This is especially true in an era in which negative press concerning sweatshops, child labor, and other unfair practices used in the production process can greatly harm the value of a brand.
Disruption in the Supply Chain
Every supply chain manager worries about the supply chain risk associated with a major disruption. Consider, for example, the bankruptcy of a South Korean shipping company that was once the seventh largest container shipping company in the world. Chinese shipping companies have similarly gone bankrupt. Sometimes, ships were marooned, or refused usage of a port. Other ships were not allowed to offload cargoes.
These are examples of large-scale disruptions with major impacts on heavyweight companies, but the same concerns over the financial stability of our partners apply to all businesses. Granted, it is not always possible to predict the financial condition of a provider, but with the right knowledge and technology, companies can remain informed about weak links.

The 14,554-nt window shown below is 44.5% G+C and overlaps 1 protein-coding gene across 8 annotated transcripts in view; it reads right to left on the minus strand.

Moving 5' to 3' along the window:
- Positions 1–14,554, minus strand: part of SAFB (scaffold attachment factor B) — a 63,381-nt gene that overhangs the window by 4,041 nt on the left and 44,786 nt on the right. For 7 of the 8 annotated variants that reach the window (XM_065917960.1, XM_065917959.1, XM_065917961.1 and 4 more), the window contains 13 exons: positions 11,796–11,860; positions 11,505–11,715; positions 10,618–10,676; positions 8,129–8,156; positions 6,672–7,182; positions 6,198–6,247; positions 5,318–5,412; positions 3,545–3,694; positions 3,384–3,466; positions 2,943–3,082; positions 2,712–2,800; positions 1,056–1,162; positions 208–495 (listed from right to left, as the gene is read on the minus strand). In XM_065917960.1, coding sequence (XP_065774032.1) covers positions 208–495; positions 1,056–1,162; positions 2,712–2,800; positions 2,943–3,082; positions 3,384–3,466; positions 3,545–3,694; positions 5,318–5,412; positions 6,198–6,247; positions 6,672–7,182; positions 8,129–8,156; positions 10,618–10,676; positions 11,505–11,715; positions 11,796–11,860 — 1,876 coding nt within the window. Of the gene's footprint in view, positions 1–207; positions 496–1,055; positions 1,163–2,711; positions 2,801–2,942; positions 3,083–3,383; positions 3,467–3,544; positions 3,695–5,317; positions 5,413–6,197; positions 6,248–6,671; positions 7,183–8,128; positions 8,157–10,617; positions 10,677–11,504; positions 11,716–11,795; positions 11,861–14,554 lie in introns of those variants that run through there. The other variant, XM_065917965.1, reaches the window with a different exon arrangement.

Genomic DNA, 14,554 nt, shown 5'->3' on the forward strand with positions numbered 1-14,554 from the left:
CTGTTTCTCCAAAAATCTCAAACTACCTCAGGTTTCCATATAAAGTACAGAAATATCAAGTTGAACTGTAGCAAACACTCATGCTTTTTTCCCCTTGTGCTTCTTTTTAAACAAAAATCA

Poor Contract Drafting
Let’s face it: No matter how careful we are and no matter how well we plan, things are going to go wrong. While we recognize that a big part of supply chain risk management is managing the liability after disaster strikes, in the world of contract drafting, “an ounce of prevention is worth a pound of cure.”
What preventative steps were taken in the early stages? Did the company have the right insurance in place? Perhaps more importantly, did the company manage its risk to the greatest extent possible through contractual relationships and the use of proper contractual clauses and language?
Inaccessibility and Poor Monitoring of Contracts